The NB Media Co-op publishes news and opinion articles not covered in the mainstream, commercial media in the province. Many of our stories address issues of social justice. Today we are sending a letter to the leaders of all New Brunswick political parties asking them to support an increase in social assistance rates in the budget of the Department of Social Development.
In its recent Speech from the Throne, the government of New Brunswick mentioned that the Department of Social Development “continues to focus on social assistance reform to ensure the removal of barriers to employment.” Serving those individuals most in need in our province requires an empathic and supportive focus to deal effectively with many different issues beyond employment. We urge our provincial government to act in a caring and meaningful manner to address the realities of poverty and poor health indicators that have resulted from successive years of inaction on the social assistance file.
The NB Media Co-op editorial board recently reviewed its archive and found 64 articles tagged “social assistance” going back to the earliest days of our publication, February 2009. This archive is evidence of the many social injustices existing across New Brunswick. The majority of these injustices continue to exist in New Brunswick in 2019, ten years later. New Brunswickers are waiting for our government to take action. These 64 articles can all be accessed from this link:
Our stories include tales of hardship, food insecurity, and housing insecurity that affect thousands of New Brunswick residents who simply cannot afford to live within existing social assistance conditions. Our review of these articles found that successive governments in the last number of years have failed even to adjust the basic rate of social assistance for inflation. At the same time, our archive also contains stories about the lack of revenue coming into provincial coffers due to decreases in taxes on corporations and the most wealthy earners. The actions of successive governments to increase the wealth of our most privileged residents at the expense of our most vulnerable residents flies in the face of social justice.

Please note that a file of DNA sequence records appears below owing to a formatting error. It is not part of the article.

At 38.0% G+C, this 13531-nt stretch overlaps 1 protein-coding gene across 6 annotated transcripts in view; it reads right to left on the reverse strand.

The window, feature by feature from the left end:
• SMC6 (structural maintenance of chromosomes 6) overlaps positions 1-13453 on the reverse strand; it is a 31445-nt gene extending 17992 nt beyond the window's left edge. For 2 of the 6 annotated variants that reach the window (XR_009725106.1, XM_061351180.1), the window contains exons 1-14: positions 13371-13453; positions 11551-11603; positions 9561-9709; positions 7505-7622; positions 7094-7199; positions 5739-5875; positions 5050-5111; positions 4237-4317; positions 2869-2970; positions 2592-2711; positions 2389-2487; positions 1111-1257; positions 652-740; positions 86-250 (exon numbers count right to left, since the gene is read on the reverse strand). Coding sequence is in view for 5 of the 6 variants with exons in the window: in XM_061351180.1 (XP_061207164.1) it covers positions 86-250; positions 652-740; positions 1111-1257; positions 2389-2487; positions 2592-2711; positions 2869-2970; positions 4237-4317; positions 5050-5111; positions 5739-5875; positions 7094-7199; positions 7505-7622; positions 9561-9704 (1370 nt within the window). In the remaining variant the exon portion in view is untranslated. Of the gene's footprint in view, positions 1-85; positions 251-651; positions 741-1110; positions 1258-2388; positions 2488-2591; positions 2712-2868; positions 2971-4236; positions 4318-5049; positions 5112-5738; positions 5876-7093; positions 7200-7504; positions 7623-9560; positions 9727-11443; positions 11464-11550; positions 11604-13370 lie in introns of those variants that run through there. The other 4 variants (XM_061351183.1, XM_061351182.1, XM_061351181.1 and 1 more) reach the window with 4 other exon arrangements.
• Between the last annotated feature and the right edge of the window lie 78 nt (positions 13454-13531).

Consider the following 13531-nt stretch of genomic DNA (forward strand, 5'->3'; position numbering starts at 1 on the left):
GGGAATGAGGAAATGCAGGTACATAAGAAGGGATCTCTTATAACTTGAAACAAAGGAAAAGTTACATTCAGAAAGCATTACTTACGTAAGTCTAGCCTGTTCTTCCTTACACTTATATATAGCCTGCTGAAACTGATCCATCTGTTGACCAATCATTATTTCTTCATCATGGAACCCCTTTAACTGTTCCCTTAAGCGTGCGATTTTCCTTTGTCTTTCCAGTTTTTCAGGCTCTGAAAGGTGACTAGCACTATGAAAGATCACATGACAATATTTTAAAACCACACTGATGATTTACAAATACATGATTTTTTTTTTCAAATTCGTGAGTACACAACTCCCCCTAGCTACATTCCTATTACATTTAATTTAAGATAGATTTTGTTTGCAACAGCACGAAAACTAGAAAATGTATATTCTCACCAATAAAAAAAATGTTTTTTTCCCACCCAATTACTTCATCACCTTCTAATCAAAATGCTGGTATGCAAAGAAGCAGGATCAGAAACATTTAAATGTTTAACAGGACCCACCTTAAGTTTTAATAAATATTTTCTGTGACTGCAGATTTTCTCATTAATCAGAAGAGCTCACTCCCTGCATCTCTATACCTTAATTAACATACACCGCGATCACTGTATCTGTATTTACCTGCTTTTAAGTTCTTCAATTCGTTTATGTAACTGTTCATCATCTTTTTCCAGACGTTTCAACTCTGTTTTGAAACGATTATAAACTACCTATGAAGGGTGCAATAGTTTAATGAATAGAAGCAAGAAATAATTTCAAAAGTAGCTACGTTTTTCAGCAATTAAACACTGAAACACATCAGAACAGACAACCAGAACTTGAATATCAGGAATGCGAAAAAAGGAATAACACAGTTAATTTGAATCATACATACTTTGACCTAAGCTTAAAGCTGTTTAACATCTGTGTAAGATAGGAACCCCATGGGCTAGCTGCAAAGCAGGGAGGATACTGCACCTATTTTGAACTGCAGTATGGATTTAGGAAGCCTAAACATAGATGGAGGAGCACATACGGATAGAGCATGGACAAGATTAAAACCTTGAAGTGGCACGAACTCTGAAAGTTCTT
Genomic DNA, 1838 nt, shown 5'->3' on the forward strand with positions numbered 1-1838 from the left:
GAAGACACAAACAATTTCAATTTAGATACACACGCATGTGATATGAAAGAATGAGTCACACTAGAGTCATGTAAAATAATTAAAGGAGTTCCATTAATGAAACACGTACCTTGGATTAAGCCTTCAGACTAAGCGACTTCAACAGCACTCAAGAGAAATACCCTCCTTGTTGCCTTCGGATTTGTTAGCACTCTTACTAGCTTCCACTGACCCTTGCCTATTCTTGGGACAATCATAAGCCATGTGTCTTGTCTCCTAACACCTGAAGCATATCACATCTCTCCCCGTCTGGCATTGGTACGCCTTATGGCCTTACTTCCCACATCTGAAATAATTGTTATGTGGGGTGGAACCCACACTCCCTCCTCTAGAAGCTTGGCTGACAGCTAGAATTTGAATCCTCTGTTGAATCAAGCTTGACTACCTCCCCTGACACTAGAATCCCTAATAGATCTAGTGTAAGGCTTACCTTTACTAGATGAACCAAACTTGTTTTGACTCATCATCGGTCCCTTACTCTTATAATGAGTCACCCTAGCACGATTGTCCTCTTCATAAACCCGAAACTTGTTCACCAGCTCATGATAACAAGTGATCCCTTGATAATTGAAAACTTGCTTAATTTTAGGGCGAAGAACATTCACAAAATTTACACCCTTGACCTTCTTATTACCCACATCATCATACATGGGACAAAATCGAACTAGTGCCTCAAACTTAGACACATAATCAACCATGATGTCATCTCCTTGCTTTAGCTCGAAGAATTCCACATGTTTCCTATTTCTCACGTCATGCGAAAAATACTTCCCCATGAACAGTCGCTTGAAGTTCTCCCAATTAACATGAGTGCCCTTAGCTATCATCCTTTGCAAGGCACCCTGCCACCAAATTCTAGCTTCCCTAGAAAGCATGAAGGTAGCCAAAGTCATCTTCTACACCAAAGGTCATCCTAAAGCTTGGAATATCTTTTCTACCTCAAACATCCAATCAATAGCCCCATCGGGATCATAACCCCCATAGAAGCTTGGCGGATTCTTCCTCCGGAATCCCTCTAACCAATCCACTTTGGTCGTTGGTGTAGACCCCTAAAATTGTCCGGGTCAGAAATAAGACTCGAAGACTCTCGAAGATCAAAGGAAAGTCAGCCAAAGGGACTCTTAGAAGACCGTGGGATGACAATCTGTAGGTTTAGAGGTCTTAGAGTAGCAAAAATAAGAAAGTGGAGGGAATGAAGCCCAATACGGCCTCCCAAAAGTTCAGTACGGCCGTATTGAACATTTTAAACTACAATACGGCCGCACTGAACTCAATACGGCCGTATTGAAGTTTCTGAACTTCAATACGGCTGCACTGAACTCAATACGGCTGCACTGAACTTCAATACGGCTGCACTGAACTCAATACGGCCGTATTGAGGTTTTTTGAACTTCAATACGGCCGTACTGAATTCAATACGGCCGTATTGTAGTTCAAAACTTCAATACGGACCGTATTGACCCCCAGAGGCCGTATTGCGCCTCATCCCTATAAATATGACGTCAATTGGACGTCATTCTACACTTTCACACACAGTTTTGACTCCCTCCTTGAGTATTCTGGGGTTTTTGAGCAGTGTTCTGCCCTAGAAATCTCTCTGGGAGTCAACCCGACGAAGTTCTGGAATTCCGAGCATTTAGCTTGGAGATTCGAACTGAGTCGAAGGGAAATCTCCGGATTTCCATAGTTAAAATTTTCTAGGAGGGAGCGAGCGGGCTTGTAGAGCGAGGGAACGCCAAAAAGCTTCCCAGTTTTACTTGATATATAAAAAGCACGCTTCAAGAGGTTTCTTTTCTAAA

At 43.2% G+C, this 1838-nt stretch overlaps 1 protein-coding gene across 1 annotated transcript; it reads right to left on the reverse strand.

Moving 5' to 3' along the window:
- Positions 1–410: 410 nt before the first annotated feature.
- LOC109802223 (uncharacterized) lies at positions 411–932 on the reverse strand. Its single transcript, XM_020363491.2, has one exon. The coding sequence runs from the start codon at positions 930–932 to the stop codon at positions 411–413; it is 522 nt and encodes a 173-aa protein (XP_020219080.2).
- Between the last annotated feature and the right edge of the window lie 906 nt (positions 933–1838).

Our story archive review also found stories of hope and resilience as well as opinions and analysis by community-based groups, particularly the Common Front for Social Justice, with realistic proposals for improving the social assistance system. Among the many proposal is a simple one: increase the basic rate of social assistance. We urge you to include an increase in the 2020-2021 Social Development Department Budget to adjust all social assistance recipients’ basic monthly rates.
Editorial Board, NB Media Co-op